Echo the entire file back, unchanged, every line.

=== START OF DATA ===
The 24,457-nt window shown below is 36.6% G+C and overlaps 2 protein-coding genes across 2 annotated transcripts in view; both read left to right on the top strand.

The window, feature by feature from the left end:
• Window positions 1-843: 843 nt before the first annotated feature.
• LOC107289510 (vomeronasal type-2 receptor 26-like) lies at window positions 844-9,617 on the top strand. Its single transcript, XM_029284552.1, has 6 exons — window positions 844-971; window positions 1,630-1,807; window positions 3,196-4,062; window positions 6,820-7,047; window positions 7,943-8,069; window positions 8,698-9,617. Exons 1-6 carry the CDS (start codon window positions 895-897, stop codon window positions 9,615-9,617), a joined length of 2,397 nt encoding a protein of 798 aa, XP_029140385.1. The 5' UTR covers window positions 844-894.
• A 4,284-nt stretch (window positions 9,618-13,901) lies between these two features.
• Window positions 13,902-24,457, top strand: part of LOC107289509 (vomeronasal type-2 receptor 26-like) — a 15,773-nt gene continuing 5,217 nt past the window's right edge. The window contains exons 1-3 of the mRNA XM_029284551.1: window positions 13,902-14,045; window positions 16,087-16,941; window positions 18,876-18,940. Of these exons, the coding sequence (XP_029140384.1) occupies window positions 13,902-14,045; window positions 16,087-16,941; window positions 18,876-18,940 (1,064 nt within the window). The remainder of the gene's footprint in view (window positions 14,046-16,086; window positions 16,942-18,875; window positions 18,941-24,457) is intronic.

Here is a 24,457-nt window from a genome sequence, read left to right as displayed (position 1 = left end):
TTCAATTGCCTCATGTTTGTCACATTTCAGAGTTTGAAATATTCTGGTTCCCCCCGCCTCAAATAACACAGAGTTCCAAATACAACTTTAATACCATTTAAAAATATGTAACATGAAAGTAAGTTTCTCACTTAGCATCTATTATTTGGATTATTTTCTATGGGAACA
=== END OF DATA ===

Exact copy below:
The 24,457-nt window shown below is 36.6% G+C and overlaps 2 protein-coding genes across 2 annotated transcripts in view; both read left to right on the top strand.

The window, feature by feature from the left end:
• Window positions 1-843: 843 nt before the first annotated feature.
• LOC107289510 (vomeronasal type-2 receptor 26-like) lies at window positions 844-9,617 on the top strand. Its single transcript, XM_029284552.1, has 6 exons — window positions 844-971; window positions 1,630-1,807; window positions 3,196-4,062; window positions 6,820-7,047; window positions 7,943-8,069; window positions 8,698-9,617. Exons 1-6 carry the CDS (start codon window positions 895-897, stop codon window positions 9,615-9,617), a joined length of 2,397 nt encoding a protein of 798 aa, XP_029140385.1. The 5' UTR covers window positions 844-894.
• A 4,284-nt stretch (window positions 9,618-13,901) lies between these two features.
• Window positions 13,902-24,457, top strand: part of LOC107289509 (vomeronasal type-2 receptor 26-like) — a 15,773-nt gene continuing 5,217 nt past the window's right edge. The window contains exons 1-3 of the mRNA XM_029284551.1: window positions 13,902-14,045; window positions 16,087-16,941; window positions 18,876-18,940. Of these exons, the coding sequence (XP_029140384.1) occupies window positions 13,902-14,045; window positions 16,087-16,941; window positions 18,876-18,940 (1,064 nt within the window). The remainder of the gene's footprint in view (window positions 14,046-16,086; window positions 16,942-18,875; window positions 18,941-24,457) is intronic.

Here is a 24,457-nt window from a genome sequence, read left to right as displayed (position 1 = left end):
TTCAATTGCCTCATGTTTGTCACATTTCAGAGTTTGAAATATTCTGGTTCCCCCCGCCTCAAATAACACAGAGTTCCAAATACAACTTTAATACCATTTAAAAATATGTAACATGAAAGTAAGTTTCTCACTTAGCATCTATTATTTGGATTATTTTCTATGGGAACA